be reflected eventually at the box-office. 

If the labors of the Sound Committee can accomplish half as much good as 
has been done with the newsreels, a great job will have been done. 


F. G. ALBIN** 

Summary. The limitations of the sensitometric method of controlling film de- 
velopment as actually affecting the sound recording are reviewed. An auxiliary 
test designed to check the quality of the development technic is outlined. In this test, 
the over-all photographic process, including the light-valve circuit which controls the 
exposure of the negative, and the photoelectric cell which receives the current impulses 
in accordance with the transmission of the positive film, are considered as an electrical 
unit. This unit is analogized to a transducer in an electrical transmission circuit 
and, as such, its fidelity of transmission can be determined by comparing the electrical 
output with the electrical input. In practice this is accomplished by applying a 
constant amplitude of electrical input to the light-valve circuit at values of valve 
spacing selected to allow the peak exposures to extend to the limits of the exposure 
regions that are to be used in the recording. The resultant projected levels for each 
value of valve spacing are measured with a volume indicator on the projection amplifier. 
If the readings obtained are all the same, true reproduction over the exposure range 
used is indicated. 

In the majority of sound recording and reproducing systems as 
used today, photography on film is used to attain the required time- 
delay feature. The technic of the photographic process greatly 
affects the quality of reproduction and continuous effort is expended 
to improve the conditions. The control of the photographic process 
has developed into a science, but the popular control methods when 
reduced to their simplified practical form are incompetent to provide 
fundamental data. 

Considering the recording and reproducing system as a whole, the 
photographic portion, including the light- valve circuit which controls 
the exposures, and the photoelectric-cell circuit which receives the 
corresponding current impulses as a result of the exposures, may be 
analogized to an electrical transducer in an electrical circuit. This 
"transducer" (Fig. 1), as an electrical network, has as its terminations 
the circuits of the light-valve and the photoelectric cell. It may be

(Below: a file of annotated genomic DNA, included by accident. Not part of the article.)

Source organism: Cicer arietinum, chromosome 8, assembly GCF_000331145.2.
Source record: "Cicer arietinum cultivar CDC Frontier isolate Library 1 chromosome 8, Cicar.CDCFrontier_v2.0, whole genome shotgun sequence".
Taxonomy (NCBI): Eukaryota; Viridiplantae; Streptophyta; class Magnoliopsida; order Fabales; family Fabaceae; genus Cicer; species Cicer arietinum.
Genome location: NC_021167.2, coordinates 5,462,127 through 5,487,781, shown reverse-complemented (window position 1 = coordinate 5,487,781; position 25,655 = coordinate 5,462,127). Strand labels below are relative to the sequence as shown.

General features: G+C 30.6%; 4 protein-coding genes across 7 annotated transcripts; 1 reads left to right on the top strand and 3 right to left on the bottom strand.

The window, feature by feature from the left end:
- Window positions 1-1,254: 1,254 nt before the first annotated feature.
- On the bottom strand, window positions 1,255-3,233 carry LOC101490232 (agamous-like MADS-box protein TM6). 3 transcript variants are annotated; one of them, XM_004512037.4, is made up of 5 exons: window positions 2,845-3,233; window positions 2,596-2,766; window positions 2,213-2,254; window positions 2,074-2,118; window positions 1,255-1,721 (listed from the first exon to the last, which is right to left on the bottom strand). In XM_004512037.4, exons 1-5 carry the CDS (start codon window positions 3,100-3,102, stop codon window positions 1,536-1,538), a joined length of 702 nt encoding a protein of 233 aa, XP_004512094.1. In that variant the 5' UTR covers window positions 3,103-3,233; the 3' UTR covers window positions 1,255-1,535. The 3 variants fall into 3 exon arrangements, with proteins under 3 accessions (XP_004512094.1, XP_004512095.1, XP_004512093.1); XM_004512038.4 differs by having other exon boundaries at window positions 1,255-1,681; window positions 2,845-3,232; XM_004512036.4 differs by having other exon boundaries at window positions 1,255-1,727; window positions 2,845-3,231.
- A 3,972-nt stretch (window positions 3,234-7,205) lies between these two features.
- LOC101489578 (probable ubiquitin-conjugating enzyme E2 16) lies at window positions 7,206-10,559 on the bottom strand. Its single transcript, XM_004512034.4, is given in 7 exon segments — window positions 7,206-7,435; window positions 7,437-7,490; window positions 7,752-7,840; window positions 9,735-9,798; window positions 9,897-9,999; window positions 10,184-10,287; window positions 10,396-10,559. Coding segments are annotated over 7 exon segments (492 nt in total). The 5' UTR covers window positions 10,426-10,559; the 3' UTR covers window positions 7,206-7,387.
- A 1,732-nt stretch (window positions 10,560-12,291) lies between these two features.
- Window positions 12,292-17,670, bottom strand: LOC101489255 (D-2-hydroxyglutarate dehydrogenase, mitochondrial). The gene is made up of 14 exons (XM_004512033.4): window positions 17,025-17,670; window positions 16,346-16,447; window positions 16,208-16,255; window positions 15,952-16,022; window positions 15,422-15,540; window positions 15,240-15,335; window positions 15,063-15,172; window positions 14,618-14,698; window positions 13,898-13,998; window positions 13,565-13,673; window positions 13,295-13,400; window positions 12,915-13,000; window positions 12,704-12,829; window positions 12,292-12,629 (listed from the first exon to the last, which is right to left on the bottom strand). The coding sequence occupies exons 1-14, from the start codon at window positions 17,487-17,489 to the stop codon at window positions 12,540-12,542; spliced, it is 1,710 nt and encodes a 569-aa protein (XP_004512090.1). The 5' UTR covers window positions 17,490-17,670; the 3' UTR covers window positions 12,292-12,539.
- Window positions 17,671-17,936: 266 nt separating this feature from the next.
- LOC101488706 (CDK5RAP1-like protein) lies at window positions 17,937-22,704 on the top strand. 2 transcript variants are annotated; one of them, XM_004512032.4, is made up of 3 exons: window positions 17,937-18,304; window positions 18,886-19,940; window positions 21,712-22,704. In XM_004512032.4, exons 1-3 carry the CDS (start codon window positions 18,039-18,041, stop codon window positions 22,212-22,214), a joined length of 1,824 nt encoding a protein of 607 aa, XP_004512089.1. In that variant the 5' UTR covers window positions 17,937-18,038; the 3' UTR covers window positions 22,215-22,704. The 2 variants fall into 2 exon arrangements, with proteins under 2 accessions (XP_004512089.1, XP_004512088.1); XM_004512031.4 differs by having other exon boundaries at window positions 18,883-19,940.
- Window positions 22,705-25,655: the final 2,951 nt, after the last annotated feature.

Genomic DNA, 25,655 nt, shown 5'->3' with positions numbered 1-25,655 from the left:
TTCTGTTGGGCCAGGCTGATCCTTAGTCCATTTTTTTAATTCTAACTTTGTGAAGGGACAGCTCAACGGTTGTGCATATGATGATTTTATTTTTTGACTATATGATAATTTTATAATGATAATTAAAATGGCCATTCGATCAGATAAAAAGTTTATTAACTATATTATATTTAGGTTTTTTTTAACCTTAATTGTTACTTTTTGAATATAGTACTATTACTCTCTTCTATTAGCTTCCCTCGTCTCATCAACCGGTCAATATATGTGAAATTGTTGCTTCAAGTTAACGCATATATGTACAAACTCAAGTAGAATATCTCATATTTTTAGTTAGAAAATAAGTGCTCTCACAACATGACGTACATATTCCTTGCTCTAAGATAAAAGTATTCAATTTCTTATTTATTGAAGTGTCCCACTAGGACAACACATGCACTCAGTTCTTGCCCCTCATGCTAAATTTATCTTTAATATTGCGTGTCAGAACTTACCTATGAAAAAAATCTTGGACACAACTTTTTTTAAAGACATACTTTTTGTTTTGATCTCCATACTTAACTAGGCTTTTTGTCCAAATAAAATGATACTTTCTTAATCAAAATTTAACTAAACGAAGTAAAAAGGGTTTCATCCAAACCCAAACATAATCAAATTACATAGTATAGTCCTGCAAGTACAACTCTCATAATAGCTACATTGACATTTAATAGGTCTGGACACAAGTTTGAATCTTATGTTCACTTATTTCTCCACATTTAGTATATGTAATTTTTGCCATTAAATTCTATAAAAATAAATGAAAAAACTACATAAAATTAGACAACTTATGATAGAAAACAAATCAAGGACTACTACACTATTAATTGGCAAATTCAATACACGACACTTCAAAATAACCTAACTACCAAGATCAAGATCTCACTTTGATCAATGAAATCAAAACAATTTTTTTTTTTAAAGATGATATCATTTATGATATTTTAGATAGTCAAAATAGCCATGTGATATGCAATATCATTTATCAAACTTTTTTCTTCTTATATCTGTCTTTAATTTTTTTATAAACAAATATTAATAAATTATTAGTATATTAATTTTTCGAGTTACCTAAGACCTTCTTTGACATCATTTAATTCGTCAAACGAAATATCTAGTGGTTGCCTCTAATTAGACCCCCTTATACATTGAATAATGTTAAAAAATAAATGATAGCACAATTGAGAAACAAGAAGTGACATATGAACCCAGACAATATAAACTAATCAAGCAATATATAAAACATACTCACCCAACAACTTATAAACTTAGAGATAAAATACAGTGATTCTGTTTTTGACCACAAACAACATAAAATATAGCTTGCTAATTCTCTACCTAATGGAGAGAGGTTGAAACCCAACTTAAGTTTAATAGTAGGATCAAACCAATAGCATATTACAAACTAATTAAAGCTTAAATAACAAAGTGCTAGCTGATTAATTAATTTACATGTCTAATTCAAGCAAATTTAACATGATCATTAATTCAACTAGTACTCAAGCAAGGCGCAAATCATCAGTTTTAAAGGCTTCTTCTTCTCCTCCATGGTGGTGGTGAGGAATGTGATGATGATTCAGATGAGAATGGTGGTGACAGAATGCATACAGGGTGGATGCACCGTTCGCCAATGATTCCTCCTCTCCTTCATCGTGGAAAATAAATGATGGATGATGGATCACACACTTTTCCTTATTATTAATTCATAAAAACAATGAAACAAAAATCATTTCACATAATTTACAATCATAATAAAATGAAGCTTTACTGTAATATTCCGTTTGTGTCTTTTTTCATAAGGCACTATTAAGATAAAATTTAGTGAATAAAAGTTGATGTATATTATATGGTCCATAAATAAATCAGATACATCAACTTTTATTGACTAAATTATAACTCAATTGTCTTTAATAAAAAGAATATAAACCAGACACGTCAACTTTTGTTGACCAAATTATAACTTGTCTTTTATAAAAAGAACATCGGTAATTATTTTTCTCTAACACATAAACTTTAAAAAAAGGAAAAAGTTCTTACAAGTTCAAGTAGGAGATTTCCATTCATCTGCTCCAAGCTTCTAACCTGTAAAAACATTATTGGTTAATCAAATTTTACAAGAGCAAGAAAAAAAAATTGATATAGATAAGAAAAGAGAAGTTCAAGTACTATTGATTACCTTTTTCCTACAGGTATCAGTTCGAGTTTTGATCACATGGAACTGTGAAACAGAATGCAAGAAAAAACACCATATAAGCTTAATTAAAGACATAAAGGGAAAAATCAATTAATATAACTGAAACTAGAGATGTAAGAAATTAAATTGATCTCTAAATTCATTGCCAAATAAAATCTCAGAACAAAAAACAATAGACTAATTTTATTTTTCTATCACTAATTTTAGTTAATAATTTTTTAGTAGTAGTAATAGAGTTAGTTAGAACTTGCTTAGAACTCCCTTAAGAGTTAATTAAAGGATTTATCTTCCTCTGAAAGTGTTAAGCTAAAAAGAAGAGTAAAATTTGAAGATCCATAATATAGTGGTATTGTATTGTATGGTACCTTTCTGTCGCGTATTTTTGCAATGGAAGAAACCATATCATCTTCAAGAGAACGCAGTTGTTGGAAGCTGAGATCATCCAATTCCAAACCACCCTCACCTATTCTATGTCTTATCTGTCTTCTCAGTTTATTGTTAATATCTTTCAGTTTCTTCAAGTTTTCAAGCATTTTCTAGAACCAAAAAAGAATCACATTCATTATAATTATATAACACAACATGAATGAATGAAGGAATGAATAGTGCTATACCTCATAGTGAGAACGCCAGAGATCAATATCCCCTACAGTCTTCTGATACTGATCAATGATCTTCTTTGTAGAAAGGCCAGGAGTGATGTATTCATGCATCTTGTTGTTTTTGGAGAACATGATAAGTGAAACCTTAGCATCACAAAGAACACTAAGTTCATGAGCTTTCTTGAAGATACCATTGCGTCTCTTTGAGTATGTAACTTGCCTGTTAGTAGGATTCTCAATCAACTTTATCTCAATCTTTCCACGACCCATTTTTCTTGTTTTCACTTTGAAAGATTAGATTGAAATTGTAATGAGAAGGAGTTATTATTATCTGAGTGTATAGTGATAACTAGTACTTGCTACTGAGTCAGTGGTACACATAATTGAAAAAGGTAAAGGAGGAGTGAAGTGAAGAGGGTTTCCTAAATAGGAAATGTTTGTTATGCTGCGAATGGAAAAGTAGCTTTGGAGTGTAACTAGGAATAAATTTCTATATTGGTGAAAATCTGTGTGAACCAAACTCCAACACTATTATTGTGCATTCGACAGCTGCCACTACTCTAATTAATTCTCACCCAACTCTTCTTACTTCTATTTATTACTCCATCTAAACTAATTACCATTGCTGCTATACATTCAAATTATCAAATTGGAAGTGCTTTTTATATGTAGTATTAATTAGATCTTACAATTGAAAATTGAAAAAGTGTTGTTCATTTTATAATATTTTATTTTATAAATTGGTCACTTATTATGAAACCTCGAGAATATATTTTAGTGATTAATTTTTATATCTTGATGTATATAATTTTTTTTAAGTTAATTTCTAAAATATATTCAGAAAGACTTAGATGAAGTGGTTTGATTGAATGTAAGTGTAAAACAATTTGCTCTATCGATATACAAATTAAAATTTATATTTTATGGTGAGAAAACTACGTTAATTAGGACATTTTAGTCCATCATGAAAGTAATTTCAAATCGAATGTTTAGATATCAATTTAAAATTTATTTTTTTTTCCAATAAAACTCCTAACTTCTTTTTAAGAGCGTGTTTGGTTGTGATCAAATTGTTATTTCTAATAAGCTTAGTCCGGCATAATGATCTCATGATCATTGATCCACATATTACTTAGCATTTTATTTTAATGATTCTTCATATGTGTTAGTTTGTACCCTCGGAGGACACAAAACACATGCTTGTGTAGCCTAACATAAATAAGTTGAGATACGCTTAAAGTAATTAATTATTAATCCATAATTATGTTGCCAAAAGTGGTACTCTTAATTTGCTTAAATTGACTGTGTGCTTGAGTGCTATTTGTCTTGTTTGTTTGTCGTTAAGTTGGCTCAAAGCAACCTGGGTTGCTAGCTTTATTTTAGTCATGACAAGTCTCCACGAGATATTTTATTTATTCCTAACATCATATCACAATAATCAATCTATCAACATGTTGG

characterized by the following features: 

* Presented at the Spring, 1935, Meeting at Hollywood, Calif. 
** United Artists Studios, Hollywood, Calif. 




[J. S. M. P. E. 

CO Time delay (function of system). 

(2) Ground-noise (inherent noise generated within the "transducer"). 

(3) Limit to input level (usually measured with reference to the ground-noise 


(4) Distortion (not desirable). 

(a) Wave-form. 

(6) Amplitude distortion as a function of time. 

(c) Frequency distortion (principally introduced by the mechanics of 
the system). 

(5) Transmission efficiency. 

(a) Absolute efficiency, i. e., ratio of output to input power, is relatively 

(6) Discrimination as to frequency, relatively important. 

(6) Limit to output level (usually measured with reference to ground-noise 




,- > 

r ~ " 






i r-| 1 








NfG. Xf*>$(4? 

^ \ 













V7 j 


^ . 



FIG. 1. Analogy of the photographic portion of the recording and re- 
producing system to an electrical transducer. 

These characteristics can be measured electrically at the termina- 
tions more easily than by an accumulation of separate tests covering 
individual steps within the "transducer." 

The volume latitude available for reproducing any one frequency 
is limited by the fidelity of transmission at high output levels and by 
the ground-noise at low levels. An indefinite number of factors 
affects the fidelity of transmission through the "transducer," and some 
of the more important ones are listed in their conventional 
classification : 

Light-valve coefficient. 

(a) Huyghen's effect upon light passing through a small aperture. 

Aug., 1935J 



(&) Reciprocity law failure due to high intensity and short exposure 

(c) Resolving power variation with density, development time, etc. 

(d) Spectral composition of exposing illumination. 
(2) Negative gamma. 

(a) Choice of film emulsion. 

(&) Negative exposure. 

(c) Negative development. 

(1) Type and age of developer. 

(2) Speed of machine. 

(3) Etc. 

FIG. 2. Over-all graphical construction with H&D curves. 

(5) Printer coefficient. 

(a) Spectral composition of exposing illumination. 
(6) Etc. 

(4) Positive gamma. 

(a) Choice of film emulsion. 

(6) Positive exposure (printer point). 

(c) Positive development. 

(1) Type and age of developer. 

(2} Speed of machine. 

(5) Etc. 

(5) Projection factor. 

(a) Photoelectric cell type. 

164 F. G. ALBIN [J. S. M. p. E. 

(1) Gas. 

(2) Window size. 

(b) Optical system proportions. 

Of all the factors listed, negative and positive development are 
larger and more important. In practice they are subject to varia- 
tions which, in turn, greatly affect the others. To control this de- 
velopment the sensitometric method was adopted. The Hurter and 
Driffield gamma used was defined as the slope of the straight-line